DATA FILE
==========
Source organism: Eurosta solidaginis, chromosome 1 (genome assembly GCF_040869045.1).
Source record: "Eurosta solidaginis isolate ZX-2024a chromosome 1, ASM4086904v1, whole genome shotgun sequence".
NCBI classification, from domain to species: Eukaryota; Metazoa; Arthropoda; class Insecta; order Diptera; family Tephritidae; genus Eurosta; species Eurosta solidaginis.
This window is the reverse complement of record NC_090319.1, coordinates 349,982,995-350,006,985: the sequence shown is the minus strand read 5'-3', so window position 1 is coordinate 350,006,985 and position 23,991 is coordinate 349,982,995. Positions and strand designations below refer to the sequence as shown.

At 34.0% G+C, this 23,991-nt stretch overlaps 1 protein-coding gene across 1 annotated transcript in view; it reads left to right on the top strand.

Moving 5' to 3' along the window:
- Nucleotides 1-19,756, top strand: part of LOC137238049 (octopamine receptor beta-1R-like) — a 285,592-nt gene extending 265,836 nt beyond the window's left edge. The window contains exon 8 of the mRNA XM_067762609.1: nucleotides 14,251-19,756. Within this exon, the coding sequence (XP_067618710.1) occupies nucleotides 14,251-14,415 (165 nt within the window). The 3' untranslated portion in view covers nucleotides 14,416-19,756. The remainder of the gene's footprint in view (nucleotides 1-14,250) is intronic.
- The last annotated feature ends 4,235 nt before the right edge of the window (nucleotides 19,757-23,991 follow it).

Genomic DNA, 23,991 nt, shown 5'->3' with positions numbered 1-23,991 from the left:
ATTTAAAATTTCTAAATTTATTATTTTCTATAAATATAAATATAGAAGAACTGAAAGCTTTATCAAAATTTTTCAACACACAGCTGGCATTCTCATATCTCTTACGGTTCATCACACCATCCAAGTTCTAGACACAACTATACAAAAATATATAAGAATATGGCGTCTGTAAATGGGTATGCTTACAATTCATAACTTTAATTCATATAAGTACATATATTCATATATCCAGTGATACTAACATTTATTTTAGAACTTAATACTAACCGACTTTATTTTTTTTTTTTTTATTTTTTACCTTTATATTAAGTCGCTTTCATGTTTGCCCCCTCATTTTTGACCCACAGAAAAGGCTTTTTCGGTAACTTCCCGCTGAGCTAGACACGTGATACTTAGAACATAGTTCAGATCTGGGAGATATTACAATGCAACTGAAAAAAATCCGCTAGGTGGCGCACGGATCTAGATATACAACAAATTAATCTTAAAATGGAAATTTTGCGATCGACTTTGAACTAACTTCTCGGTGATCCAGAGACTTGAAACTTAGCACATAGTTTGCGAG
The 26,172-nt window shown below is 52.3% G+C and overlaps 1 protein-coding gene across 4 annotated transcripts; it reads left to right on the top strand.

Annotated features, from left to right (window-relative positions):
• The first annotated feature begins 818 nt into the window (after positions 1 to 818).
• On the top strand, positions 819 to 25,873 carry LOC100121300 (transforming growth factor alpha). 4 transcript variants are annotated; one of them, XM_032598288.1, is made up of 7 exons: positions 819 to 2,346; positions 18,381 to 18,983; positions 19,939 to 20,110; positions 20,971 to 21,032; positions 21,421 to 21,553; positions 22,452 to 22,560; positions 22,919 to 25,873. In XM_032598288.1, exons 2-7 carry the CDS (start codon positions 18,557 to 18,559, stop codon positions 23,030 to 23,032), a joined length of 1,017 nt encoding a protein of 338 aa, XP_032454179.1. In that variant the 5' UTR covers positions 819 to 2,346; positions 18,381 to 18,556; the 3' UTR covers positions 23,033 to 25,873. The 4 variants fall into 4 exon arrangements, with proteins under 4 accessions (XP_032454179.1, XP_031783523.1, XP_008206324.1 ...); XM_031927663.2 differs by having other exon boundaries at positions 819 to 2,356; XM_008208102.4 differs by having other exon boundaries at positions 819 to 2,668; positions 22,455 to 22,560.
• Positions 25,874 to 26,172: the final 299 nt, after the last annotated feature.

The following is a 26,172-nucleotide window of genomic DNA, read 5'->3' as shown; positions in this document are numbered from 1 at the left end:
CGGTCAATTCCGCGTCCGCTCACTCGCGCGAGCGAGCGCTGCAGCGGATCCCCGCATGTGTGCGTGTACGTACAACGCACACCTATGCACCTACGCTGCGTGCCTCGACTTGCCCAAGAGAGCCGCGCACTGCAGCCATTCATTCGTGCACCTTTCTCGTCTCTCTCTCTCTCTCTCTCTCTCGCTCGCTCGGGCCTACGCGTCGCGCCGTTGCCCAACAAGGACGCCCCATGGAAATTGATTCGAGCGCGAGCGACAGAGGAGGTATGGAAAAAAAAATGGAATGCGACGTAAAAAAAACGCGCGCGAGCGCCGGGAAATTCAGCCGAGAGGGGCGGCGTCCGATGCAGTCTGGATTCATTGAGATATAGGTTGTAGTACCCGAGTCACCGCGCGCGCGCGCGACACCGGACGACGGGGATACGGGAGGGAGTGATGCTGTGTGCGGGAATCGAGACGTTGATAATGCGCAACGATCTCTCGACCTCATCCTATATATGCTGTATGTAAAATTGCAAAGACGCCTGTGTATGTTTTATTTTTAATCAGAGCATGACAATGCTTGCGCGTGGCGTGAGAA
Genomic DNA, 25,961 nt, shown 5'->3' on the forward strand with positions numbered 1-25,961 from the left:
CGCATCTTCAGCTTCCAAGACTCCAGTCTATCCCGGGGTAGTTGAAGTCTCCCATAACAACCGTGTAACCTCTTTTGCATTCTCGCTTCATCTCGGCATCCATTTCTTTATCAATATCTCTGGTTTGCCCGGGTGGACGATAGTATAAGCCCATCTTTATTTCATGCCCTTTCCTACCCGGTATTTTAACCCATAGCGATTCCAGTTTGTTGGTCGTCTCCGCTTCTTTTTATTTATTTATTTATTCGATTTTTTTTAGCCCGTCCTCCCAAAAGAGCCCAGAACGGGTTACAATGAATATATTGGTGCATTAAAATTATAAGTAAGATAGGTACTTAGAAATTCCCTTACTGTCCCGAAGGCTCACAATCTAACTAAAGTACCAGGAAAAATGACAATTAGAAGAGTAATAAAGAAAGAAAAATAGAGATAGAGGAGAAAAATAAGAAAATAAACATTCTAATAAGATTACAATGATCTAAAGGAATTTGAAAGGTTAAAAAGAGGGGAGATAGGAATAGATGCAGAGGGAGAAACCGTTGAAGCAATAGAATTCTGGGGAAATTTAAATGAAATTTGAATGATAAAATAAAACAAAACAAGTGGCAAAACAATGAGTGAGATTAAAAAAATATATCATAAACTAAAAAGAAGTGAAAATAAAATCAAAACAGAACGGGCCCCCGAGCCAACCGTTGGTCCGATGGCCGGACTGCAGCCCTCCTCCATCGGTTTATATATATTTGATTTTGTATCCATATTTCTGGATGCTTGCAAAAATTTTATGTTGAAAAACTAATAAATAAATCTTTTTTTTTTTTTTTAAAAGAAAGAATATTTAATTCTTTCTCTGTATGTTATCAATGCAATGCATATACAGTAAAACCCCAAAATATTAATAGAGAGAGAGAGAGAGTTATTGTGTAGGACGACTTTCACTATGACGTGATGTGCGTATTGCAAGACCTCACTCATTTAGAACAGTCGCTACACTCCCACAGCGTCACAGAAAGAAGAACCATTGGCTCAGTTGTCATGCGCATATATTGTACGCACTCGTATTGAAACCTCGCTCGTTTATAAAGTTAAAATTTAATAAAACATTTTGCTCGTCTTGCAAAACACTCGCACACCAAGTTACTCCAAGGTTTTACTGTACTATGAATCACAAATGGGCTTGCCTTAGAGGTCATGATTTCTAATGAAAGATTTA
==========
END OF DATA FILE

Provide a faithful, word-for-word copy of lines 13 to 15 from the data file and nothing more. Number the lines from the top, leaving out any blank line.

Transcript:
• The first annotated feature begins 818 nt into the window (after positions 1 to 818).
• On the top strand, positions 819 to 25,873 carry LOC100121300 (transforming growth factor alpha). 4 transcript variants are annotated; one of them, XM_032598288.1, is made up of 7 exons: positions 819 to 2,346; positions 18,381 to 18,983; positions 19,939 to 20,110; positions 20,971 to 21,032; positions 21,421 to 21,553; positions 22,452 to 22,560; positions 22,919 to 25,873. In XM_032598288.1, exons 2-7 carry the CDS (start codon positions 18,557 to 18,559, stop codon positions 23,030 to 23,032), a joined length of 1,017 nt encoding a protein of 338 aa, XP_032454179.1. In that variant the 5' UTR covers positions 819 to 2,346; positions 18,381 to 18,556; the 3' UTR covers positions 23,033 to 25,873. The 4 variants fall into 4 exon arrangements, with proteins under 4 accessions (XP_032454179.1, XP_031783523.1, XP_008206324.1 ...); XM_031927663.2 differs by having other exon boundaries at positions 819 to 2,356; XM_008208102.4 differs by having other exon boundaries at positions 819 to 2,668; positions 22,455 to 22,560.
• Positions 25,874 to 26,172: the final 299 nt, after the last annotated feature.